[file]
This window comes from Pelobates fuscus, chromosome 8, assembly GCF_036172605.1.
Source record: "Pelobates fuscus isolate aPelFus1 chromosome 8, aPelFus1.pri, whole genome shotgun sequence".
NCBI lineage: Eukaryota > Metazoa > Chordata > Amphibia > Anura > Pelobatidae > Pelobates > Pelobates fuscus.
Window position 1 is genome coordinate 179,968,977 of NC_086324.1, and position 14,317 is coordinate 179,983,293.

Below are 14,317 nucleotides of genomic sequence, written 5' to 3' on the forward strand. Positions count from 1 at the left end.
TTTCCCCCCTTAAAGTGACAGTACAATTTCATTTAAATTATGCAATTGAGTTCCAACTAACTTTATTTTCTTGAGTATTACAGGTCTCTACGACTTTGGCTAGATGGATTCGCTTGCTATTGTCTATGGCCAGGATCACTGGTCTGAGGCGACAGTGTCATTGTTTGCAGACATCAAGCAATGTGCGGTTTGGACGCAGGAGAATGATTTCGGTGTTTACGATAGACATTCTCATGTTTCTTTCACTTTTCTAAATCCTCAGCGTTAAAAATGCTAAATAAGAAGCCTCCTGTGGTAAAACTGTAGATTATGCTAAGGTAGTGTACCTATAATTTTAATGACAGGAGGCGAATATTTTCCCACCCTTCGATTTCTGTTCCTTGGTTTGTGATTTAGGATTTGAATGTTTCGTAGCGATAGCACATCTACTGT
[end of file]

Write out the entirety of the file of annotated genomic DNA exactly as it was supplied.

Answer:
This window comes from Pelobates fuscus, chromosome 8, assembly GCF_036172605.1.
Source record: "Pelobates fuscus isolate aPelFus1 chromosome 8, aPelFus1.pri, whole genome shotgun sequence".
NCBI lineage: Eukaryota > Metazoa > Chordata > Amphibia > Anura > Pelobatidae > Pelobates > Pelobates fuscus.
Window position 1 is genome coordinate 179,968,977 of NC_086324.1, and position 14,317 is coordinate 179,983,293.

Below are 14,317 nucleotides of genomic sequence, written 5' to 3' on the forward strand. Positions count from 1 at the left end.
TTTCCCCCCTTAAAGTGACAGTACAATTTCATTTAAATTATGCAATTGAGTTCCAACTAACTTTATTTTCTTGAGTATTACAGGTCTCTACGACTTTGGCTAGATGGATTCGCTTGCTATTGTCTATGGCCAGGATCACTGGTCTGAGGCGACAGTGTCATTGTTTGCAGACATCAAGCAATGTGCGGTTTGGACGCAGGAGAATGATTTCGGTGTTTACGATAGACATTCTCATGTTTCTTTCACTTTTCTAAATCCTCAGCGTTAAAAATGCTAAATAAGAAGCCTCCTGTGGTAAAACTGTAGATTATGCTAAGGTAGTGTACCTATAATTTTAATGACAGGAGGCGAATATTTTCCCACCCTTCGATTTCTGTTCCTTGGTTTGTGATTTAGGATTTGAATGTTTCGTAGCGATAGCACATCTACTGT